MILFORD — On his third trip to the Brumbaugh Cemetery west of Milford on CR 300W in Jefferson Township, Timothy Moore is closer to finishing his job of restoring several grave markers in the old family cemetery. He has been in the cemetery about a week and a half and plans to wrap up this visit in a day or two, though more work will likely need to be done in the future.
Moore is the owner of The Graveyard Guardians Inc., based in Pendleton, Ind. He completes a considerable amount of cemetery restoration work in Indiana, Kentucky, Ohio and Michigan and in a few other states, such as Maine. “We will go anywhere there is enough work to make it worthwhile,” he said.
Patiently, he has been resetting several grave markers and also repairing them as needed. Some markers are literally snapped in half and must be put back together in a process that can take time depending on how big the marker is. Others have fallen over and become embedded in the ground and must be dug up and reset.
It can be difficult to determine where a broken or damaged stone needs to be placed because sometimes there are no maps or drawings showing exact locations. Moore may need, occasionally, to reset a stone and indicate “in memory of” if he can’t determine the exact location.
At Brumbaugh, the stones are usually either marble or granite, Moore noted. “Marble is easier to carve into,” he said, “and it was cheaper to ship than granite.” Marble was often shipped via a river or by wagon, he said, but when trains became more available then granite was often shipped on a railroad line. Granite gravestones are much more resistant to the weather elements, he said.
Moore has been in the cemetery restoration business since 2006. He used to build houses for a living but “saw the writing on the wall” concerning the collapse of the housing market and started looking for something else to do. He remembered walking into a cemetery as a child and seeing stones laying down and thinking to himself “who is supposed to fix this?”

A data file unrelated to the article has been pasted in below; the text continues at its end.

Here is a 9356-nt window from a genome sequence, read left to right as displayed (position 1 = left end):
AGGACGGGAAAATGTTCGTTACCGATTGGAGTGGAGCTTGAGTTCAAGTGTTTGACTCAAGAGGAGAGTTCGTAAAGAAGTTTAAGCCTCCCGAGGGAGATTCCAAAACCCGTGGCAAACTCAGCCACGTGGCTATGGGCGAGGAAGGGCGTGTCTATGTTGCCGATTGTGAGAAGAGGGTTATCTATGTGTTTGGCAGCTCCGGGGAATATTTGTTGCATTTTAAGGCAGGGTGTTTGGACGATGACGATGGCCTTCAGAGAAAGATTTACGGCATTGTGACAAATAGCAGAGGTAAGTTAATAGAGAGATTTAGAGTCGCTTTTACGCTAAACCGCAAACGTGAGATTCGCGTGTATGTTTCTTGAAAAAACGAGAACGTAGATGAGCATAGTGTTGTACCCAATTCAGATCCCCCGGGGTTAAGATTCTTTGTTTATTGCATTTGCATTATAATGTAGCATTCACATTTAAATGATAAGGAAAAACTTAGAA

Those memories, along with his mother asking him to help find a headstone in a cemetery for genealogy research, as well as a general love and appreciation for history led to Moore starting his business. “History has always been a big thing with me,” he said, noting he once worked as a history interpreter for Conner Prairie.
Cemetery restoration is connected to preserving history, he said. “This is a labor of love,” he said.
Educating the public about grave marker restoration is a component of his business too. He is a member of the Association for Gravestone Studies and that organization holds a yearly conference where information is offered on cemetery restoration. For example, Moore said he strongly recommends simply using a bucket of water and a nylon brush to clean headstones. Nothing with harsh chemicals should be used, he stressed.
He has learned what works better during 10 years and now uses products designed specifically for headstones such as epoxy or a biological growth killer sprayed on stones.
And since 2006 he has observed interesting pieces of history, including one grave marker dated 1811 in southern Indiana and, once in a while, seeing remnants of very old wooden crosses used as markers.
Approximately $5,000 in the Jefferson Township trustee’s budget is paying for the restoration work.